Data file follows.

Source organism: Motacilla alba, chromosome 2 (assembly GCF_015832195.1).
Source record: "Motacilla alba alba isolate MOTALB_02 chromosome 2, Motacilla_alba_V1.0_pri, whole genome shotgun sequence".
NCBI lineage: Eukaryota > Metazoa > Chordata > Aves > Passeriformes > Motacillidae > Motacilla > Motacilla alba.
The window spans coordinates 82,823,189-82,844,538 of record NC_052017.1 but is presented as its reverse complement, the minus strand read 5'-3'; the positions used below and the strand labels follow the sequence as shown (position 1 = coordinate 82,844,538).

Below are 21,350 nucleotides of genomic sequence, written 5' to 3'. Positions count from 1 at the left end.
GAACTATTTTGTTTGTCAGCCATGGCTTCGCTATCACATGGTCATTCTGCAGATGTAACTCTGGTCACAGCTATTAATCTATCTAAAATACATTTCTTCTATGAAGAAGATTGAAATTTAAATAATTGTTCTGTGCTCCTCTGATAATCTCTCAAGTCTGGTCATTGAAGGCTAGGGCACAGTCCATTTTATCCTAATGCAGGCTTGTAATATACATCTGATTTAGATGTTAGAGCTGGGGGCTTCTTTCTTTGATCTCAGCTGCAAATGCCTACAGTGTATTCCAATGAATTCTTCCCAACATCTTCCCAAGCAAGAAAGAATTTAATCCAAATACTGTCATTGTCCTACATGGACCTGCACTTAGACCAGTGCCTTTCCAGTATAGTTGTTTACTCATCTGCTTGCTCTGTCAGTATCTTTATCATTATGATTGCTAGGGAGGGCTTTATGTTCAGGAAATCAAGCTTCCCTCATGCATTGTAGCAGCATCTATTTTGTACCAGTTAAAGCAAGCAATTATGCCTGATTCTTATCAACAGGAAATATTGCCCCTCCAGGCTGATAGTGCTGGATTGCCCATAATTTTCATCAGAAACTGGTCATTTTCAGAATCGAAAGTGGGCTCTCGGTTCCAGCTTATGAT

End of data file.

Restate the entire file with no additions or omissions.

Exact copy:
Source organism: Motacilla alba, chromosome 2 (assembly GCF_015832195.1).
Source record: "Motacilla alba alba isolate MOTALB_02 chromosome 2, Motacilla_alba_V1.0_pri, whole genome shotgun sequence".
NCBI lineage: Eukaryota > Metazoa > Chordata > Aves > Passeriformes > Motacillidae > Motacilla > Motacilla alba.
The window spans coordinates 82,823,189-82,844,538 of record NC_052017.1 but is presented as its reverse complement, the minus strand read 5'-3'; the positions used below and the strand labels follow the sequence as shown (position 1 = coordinate 82,844,538).

Below are 21,350 nucleotides of genomic sequence, written 5' to 3'. Positions count from 1 at the left end.
GAACTATTTTGTTTGTCAGCCATGGCTTCGCTATCACATGGTCATTCTGCAGATGTAACTCTGGTCACAGCTATTAATCTATCTAAAATACATTTCTTCTATGAAGAAGATTGAAATTTAAATAATTGTTCTGTGCTCCTCTGATAATCTCTCAAGTCTGGTCATTGAAGGCTAGGGCACAGTCCATTTTATCCTAATGCAGGCTTGTAATATACATCTGATTTAGATGTTAGAGCTGGGGGCTTCTTTCTTTGATCTCAGCTGCAAATGCCTACAGTGTATTCCAATGAATTCTTCCCAACATCTTCCCAAGCAAGAAAGAATTTAATCCAAATACTGTCATTGTCCTACATGGACCTGCACTTAGACCAGTGCCTTTCCAGTATAGTTGTTTACTCATCTGCTTGCTCTGTCAGTATCTTTATCATTATGATTGCTAGGGAGGGCTTTATGTTCAGGAAATCAAGCTTCCCTCATGCATTGTAGCAGCATCTATTTTGTACCAGTTAAAGCAAGCAATTATGCCTGATTCTTATCAACAGGAAATATTGCCCCTCCAGGCTGATAGTGCTGGATTGCCCATAATTTTCATCAGAAACTGGTCATTTTCAGAATCGAAAGTGGGCTCTCGGTTCCAGCTTATGAT